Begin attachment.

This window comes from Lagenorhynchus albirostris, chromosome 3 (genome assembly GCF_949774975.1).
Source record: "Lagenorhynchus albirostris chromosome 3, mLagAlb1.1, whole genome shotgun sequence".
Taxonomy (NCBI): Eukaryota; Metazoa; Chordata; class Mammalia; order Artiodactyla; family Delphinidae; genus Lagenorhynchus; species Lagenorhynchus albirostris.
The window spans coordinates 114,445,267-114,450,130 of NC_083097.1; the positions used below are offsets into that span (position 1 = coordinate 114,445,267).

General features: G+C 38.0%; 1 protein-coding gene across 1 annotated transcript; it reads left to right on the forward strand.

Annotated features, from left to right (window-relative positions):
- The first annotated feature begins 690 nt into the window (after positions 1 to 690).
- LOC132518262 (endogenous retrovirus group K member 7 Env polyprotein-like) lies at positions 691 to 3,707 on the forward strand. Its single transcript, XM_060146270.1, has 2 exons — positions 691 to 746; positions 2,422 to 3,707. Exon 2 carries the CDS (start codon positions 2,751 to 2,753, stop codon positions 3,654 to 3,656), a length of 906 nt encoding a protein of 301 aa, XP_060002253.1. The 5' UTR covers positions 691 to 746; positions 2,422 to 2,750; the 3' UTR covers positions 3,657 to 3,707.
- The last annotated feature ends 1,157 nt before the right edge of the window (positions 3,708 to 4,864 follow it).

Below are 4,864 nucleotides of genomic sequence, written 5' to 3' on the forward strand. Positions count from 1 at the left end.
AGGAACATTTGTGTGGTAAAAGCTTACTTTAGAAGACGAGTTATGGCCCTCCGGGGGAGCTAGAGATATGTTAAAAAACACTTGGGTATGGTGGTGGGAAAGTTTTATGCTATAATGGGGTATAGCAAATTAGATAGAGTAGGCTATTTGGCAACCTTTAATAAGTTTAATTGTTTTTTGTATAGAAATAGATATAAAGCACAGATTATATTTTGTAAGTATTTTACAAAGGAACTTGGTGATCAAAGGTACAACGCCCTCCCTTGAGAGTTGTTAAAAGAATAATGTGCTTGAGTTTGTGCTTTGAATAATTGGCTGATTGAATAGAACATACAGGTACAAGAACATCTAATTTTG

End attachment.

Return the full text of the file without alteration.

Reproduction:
This window comes from Lagenorhynchus albirostris, chromosome 3 (genome assembly GCF_949774975.1).
Source record: "Lagenorhynchus albirostris chromosome 3, mLagAlb1.1, whole genome shotgun sequence".
Taxonomy (NCBI): Eukaryota; Metazoa; Chordata; class Mammalia; order Artiodactyla; family Delphinidae; genus Lagenorhynchus; species Lagenorhynchus albirostris.
The window spans coordinates 114,445,267-114,450,130 of NC_083097.1; the positions used below are offsets into that span (position 1 = coordinate 114,445,267).

General features: G+C 38.0%; 1 protein-coding gene across 1 annotated transcript; it reads left to right on the forward strand.

Annotated features, from left to right (window-relative positions):
- The first annotated feature begins 690 nt into the window (after positions 1 to 690).
- LOC132518262 (endogenous retrovirus group K member 7 Env polyprotein-like) lies at positions 691 to 3,707 on the forward strand. Its single transcript, XM_060146270.1, has 2 exons — positions 691 to 746; positions 2,422 to 3,707. Exon 2 carries the CDS (start codon positions 2,751 to 2,753, stop codon positions 3,654 to 3,656), a length of 906 nt encoding a protein of 301 aa, XP_060002253.1. The 5' UTR covers positions 691 to 746; positions 2,422 to 2,750; the 3' UTR covers positions 3,657 to 3,707.
- The last annotated feature ends 1,157 nt before the right edge of the window (positions 3,708 to 4,864 follow it).

Below are 4,864 nucleotides of genomic sequence, written 5' to 3' on the forward strand. Positions count from 1 at the left end.
AGGAACATTTGTGTGGTAAAAGCTTACTTTAGAAGACGAGTTATGGCCCTCCGGGGGAGCTAGAGATATGTTAAAAAACACTTGGGTATGGTGGTGGGAAAGTTTTATGCTATAATGGGGTATAGCAAATTAGATAGAGTAGGCTATTTGGCAACCTTTAATAAGTTTAATTGTTTTTTGTATAGAAATAGATATAAAGCACAGATTATATTTTGTAAGTATTTTACAAAGGAACTTGGTGATCAAAGGTACAACGCCCTCCCTTGAGAGTTGTTAAAAGAATAATGTGCTTGAGTTTGTGCTTTGAATAATTGGCTGATTGAATAGAACATACAGGTACAAGAACATCTAATTTTG